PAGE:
Diversity, equity, and inclusion (DEI) is a higher calling. Those who pursue DEI want to level the playing field and ensure equitable opportunities and pay are available to everyone. Most importantly, they want to create a happier and healthier workplace, so everyone can reach his or her greatest potential.
At the recent HR Exchange Network DEI online event, leaders from Checkr, Siemens USA, Invitae, Microsoft, Air Products, and the world of employment law shared best practices, firsthand stories, and case studies to promote stronger, kinder, and happier teams that promote a sense of belonging and camraderie.
Background Checks Can Be Part of DEI
Many might be doubtful about integrating background checks into DEI strategy, but Chris Johnson, Director of Industry Strategy at Checkr, and Ryan Wilkins, Strategic Solutions Engineer at Checkr, made the case that employers can leverage technology to execute a fair background check, one that is more forgiving of people having made mistakes.
There was a time when employers conducting background checks would reject anyone with any criminal record. Johnson and Wilkins showed the audience how to take into consideration the particulars of a job candidate’s criminal record. They demonstrated how employers can give people a second chance and therefore expand their potential hires. Watch this video to get granular advice on how to achieve these kinds of results.
Nichelle Grant, Head of Diversity, Equity and Inclusion at Siemens USA, kicked off the DEI event in a fireside chat aimed at explaining the importance of inclusion and belonging to an organization’s success. The takeaway is that workers who feel as though they fit in and have a stake in an organization are more likely to engage and stick around. What might surprise viewers is the fact that Grant discussed how this kind of atmosphere motivates people and can bring out their best.
Watch this session to learn more about how to help people “get comfortable with the uncomfortable.” Learn about how to set the tone for people to include others in their teams and create a welcoming workplace for everyone. Recognize how this fits into other HR priorities, including worker wellbeing.
The American Way Is Not the Only Way
Ki Thompson, Head of Executive D&I Engagement at Microsoft, and William Gadison, Global Diversity, Inclusion, and Belonging Manager at Air Products, shared their experience of working together in the Kingdom of Saudi Arabia.
There were many highlights in their session, including Thompson opening up about nearly getting fired, in part, because he had approached the job as an American without considering cultural norms of the region where he was working. Gadison described how his co-worker who visited his parents regularly – even when it was not a holiday or special occasion – inspired him to spend more time with his own father.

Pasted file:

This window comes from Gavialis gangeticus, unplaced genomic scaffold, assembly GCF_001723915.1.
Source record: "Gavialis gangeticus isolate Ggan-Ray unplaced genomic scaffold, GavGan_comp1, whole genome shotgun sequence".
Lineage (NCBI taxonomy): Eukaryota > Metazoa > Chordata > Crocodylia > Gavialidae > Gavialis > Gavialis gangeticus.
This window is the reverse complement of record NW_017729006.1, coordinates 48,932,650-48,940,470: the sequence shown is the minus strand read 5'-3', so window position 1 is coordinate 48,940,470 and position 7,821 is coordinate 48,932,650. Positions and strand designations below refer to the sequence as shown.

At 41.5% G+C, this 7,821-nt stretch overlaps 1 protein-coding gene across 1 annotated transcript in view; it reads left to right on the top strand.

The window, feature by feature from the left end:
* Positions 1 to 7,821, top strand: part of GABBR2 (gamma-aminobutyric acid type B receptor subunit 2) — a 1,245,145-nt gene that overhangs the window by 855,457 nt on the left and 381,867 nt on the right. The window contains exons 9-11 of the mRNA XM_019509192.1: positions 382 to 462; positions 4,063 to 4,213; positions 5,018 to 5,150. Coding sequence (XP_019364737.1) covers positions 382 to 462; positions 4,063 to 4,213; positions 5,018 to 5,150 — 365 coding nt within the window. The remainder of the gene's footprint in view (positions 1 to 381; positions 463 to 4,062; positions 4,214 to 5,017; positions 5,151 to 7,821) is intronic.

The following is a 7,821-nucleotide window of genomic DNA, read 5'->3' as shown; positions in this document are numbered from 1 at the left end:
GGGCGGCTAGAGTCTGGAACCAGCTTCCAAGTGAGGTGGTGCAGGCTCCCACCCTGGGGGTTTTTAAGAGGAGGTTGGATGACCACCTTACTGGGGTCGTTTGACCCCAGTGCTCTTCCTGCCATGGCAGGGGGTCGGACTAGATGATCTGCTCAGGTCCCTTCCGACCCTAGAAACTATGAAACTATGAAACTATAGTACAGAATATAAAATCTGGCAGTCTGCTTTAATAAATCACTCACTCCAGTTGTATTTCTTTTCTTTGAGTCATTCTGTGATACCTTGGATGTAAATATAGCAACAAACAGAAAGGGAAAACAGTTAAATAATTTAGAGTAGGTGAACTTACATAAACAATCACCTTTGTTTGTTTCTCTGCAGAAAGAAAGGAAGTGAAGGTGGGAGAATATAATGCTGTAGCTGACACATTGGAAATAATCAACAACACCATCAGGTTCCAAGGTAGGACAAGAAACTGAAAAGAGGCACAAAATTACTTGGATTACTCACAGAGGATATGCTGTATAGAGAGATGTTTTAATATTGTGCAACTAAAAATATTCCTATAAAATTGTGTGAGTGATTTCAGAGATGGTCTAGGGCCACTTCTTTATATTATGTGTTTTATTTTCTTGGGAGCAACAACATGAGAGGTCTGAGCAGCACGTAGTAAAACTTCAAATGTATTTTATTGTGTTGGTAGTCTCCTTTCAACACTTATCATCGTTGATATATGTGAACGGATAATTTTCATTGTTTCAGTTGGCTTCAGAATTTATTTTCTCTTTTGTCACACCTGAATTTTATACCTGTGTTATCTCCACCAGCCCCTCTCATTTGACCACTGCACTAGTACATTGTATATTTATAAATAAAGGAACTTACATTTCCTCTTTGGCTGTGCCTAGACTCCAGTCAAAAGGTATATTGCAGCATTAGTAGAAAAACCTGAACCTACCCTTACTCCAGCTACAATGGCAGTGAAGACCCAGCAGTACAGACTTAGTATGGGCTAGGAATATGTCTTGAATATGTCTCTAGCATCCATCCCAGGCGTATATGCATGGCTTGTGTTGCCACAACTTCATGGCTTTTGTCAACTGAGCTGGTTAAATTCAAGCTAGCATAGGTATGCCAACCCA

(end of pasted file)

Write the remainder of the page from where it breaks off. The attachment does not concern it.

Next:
The frank discussion demonstrated how cultural exchanges can enrich the workplace but can also influence individuals both personally and professionally. Check out the session video to learn why Thompson said he realized, “Being American is like winning the lottery.”
Make DEI a Team Effort
Rayshawnda Madison, Head of Diversity, Equity, and Inclusion at Invitae, shared her passion for DEI by first explaining how she ended up in her role. Frankly, she carved the DEI space at Invitae and united the organization around the effort. She empowered her co-workers by helping them organize into Employee Resource Groups (ERGs).
These are not hobby or club groups. These are people who are either part of or allies to underrepresented and marginalized groups, and they must help the organization make meaningful change. Watch this session to learn how to organize and elevate these groups in a way that will make DEI integral to the workplace culture and help the organization have reach beyond its walls. Examples of ERGs influencing the patient experience are a highlight.
Ask Employees What They Need
Employment Attorney Kate Bischoff joined the DEI event to discuss a number of relevant topics, including the Americans with Disabilities Act, discrimination, and harassment at work. A number of audience members had questions about accessibility and the obligations of the employer.
An interesting discussion emerged about the predicament of employers who suspect an employee has an invisible disability, which is often the case for the neurodiverse, but have not been informed about it. Bischoff had an interesting take.
“Ask employees for what they need,” she said. Rather than asking about a particular diagnosis, managers should simply ask a struggling employee what they can do to make their job easier and help them be successful. Watch this session for more information on this matter and to learn Bischoff’s advice for HR leaders interested in helping women gain access to legal and safe abortions in a post-Roe v. Wade America.